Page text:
So, he's definitely not claiming that, you know, you should just typically
disagree with what the authority said. Right? He's just– he’s certainly not
recommending the contrary of position and just believed the opposite of
whatever they said, that he thinks that would go very wrong.
Or not– he's not even saying believe what they say 50% of the time. That is,
he doesn't think that they're worse than… that is there’s only as good as
So, I mean, he thinks that being wrong 20% of the time is a really big
Does he think– do you think he thinks that medical establishment, in terms of
what diseases it diagnoses you with is wrong 20% of the time? Because he
doesn't give evidence for that.
But so, he doesn't give evidence for overall rates at all. Although, I mean, I
think we do have evidence for overall rates. But he doesn’t really have that.
OK, but we're looking at the argument of the book. And what I'm saying is, it
seems to me a substantial flaw of the first part of the book that he doesn't
give evidence for overall rates.
So, he gives a lot of compelling examples.
And in his dialogue, he sort of goes through some pretty big examples. But of
course, I'm not sure how much it matters for his thesis, the exact percentage.
I mean, what he's trying to address someone in the position of himself there
with his wife, with she has this problem and he wonders, how much might it be
worth to go think this through and come up with my own alternative? That's
what– that's the person he's trying to address. And…
Yeah, but you don't know that you're– when you're that person, you don't know
you're in that case, right? So, look, imagine my kids, somebody interviews my
kids, and they're like, “Tell us all the worst things that your parents did.
Tell us all the like bad examples of their parenting.”
And my kids list all our terrible examples of parenting. And my kids are like,
this system is broken, right? My parents just make bad decisions and I got to
do this parenting thing myself. I got to do my own upbringing, because clearly
my parents, I'm living in a broken system. That would not be a good argument.
But he's not making the analogist argument that you throw away the world you
live in and go live in the woods and try to reconstruct your own civilization,
right? He is– he does recommend, I think that you continue living in this
civilization, which means that you continue to accept most everything in it.
But nevertheless, the question is, if you have a particularly large problem in
front of you, how willing should you allow yourself to be to consider that the
usual authorities answer might be wrong. But he goes into a lot of discussion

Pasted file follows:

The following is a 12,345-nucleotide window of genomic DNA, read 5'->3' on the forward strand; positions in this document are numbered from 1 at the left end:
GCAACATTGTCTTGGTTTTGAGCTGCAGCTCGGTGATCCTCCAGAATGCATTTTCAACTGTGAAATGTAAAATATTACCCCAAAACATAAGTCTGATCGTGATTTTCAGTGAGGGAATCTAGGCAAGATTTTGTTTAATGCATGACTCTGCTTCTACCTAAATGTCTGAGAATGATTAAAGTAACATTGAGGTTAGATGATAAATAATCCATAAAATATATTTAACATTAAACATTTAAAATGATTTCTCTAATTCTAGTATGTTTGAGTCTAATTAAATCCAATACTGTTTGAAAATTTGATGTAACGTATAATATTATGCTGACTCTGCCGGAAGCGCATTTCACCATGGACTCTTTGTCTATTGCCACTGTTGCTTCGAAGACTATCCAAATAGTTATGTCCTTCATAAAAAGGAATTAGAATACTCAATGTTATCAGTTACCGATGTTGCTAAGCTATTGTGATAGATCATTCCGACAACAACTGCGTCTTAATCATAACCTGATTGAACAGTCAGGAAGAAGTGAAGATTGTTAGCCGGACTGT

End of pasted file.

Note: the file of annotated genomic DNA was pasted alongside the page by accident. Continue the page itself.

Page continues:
about how you should just definitely not, you know, authorize yourself to
figure that whatever you think of is probably better.
He talks a lot about that you need to test yourself that is you need to find a
hypothesis for something about why the authority’s advice is wrong, and then
find a way to test it quickly. And, you know, throw it away when it fails the
test. But if it passes the test, then you've got to win. So that, you know,
it's not about the initial full confidence that you have an answer. It's more
about being willing to just try things out.
But I mean, I think he thinks like if his view is “Look, when you are dealing
with a major calamity in your life, you should be like kind of holding the
world to much higher epistemic standards and be less inclined to trust and
must be more inclined to do your own research.” That's common sense and
everybody already does it. That is these parents that he's describing with the
babies that have, you know, don't get that like special fluid, like, clearly
plenty of them actually did their own research, even without reading Eliezer’s
book, right? And they did it exactly – and they did it for the same reason
that he did it in the seasonal affective disorder.
But apparently, most of those babies’ parents didn't do that and they died, so
that is a minority of those parents.
Right. But you might think, look, the issue is that when you're in one of
these cases, like the seasonal affective disorder case, you don't know that
you're in that case, right? And so, you could well be in the case where you
will drive yourself insane, trying to find your own solution to the problem.
So, one thing you have to do is make an assessment of which sort of a case
you're in. And I'm sure the parents whose babies died did put effort into it,
right? They maybe didn't put as much effort as those other parents because
it's the hard judgment call. And I guess I think I don't see how reading this
book would tell one of those parents how much effort to put in.
Oh, he's making a judgment that I roughly agree with him, that when he's
talked to a lot of people in the world over a lot of years, as I have, that
when he brings up a suggestion for something that goes against the authority’s
advice, people at that moment, bring up this authority deference issue.
That makes sense, because they're not in a calamity at that moment. And his
advice is only take the serious– so far is only take this seriously if you're
in a calamity. So they’re given the right…
I don’t think calamity is the right word but it's something important enough